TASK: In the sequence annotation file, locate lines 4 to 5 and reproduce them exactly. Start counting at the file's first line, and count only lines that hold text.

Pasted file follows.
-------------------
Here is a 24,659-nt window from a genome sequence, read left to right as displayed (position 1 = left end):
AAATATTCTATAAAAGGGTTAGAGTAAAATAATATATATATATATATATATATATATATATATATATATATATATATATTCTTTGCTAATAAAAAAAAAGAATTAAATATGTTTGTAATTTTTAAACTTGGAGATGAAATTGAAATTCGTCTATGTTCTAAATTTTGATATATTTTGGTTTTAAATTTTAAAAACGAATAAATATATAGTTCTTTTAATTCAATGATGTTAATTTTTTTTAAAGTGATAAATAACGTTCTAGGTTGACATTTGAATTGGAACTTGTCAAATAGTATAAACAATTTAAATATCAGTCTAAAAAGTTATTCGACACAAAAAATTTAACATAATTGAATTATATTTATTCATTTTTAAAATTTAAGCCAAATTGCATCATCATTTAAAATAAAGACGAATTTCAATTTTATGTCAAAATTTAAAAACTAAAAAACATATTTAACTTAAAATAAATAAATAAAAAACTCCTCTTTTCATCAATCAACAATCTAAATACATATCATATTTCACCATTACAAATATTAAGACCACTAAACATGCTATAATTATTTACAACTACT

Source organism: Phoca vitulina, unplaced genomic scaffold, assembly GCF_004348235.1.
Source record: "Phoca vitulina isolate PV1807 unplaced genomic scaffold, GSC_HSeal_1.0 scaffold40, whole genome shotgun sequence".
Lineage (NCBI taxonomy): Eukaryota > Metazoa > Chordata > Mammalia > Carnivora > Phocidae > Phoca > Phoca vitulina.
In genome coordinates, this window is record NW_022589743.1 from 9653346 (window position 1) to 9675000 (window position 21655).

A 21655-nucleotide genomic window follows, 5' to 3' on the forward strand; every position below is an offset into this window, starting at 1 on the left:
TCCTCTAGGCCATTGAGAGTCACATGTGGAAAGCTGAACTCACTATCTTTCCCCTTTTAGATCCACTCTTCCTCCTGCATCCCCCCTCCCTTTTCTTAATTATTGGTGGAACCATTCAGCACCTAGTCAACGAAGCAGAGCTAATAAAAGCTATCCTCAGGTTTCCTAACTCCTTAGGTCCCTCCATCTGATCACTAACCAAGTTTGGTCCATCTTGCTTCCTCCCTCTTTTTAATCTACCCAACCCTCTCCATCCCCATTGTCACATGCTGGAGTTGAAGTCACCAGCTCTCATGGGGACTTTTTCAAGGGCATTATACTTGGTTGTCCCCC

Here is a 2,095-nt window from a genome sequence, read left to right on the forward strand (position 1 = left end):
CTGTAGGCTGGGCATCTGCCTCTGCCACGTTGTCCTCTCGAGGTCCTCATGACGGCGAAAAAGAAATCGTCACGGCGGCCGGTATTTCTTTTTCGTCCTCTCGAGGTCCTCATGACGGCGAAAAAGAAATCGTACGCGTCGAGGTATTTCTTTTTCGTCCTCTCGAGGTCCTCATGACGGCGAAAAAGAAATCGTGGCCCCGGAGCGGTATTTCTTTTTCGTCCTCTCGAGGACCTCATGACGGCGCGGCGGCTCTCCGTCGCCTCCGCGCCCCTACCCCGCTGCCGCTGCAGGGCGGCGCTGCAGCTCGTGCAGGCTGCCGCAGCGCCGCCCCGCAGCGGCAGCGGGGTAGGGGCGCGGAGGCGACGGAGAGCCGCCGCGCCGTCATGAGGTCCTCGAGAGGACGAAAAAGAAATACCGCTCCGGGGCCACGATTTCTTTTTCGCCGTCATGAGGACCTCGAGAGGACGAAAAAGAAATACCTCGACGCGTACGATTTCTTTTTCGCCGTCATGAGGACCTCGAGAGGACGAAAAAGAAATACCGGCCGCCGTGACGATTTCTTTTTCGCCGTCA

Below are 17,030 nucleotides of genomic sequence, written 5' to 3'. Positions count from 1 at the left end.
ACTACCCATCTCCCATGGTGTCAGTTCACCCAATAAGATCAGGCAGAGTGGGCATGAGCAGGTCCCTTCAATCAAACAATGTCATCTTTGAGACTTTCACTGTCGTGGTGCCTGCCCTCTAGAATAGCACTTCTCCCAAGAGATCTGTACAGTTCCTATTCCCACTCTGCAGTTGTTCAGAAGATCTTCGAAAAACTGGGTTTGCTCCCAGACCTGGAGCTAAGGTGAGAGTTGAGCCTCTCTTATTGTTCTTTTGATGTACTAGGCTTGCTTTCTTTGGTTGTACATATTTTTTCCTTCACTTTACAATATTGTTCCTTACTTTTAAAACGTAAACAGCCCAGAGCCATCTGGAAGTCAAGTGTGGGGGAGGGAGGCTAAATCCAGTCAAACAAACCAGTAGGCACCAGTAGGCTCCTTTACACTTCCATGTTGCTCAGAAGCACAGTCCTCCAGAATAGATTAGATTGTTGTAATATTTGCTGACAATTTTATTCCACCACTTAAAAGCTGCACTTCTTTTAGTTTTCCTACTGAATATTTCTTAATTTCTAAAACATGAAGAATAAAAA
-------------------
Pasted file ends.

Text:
Source record: "Phoca vitulina isolate PV1807 unplaced genomic scaffold, GSC_HSeal_1.0 scaffold40, whole genome shotgun sequence".
Lineage (NCBI taxonomy): Eukaryota > Metazoa > Chordata > Mammalia > Carnivora > Phocidae > Phoca > Phoca vitulina.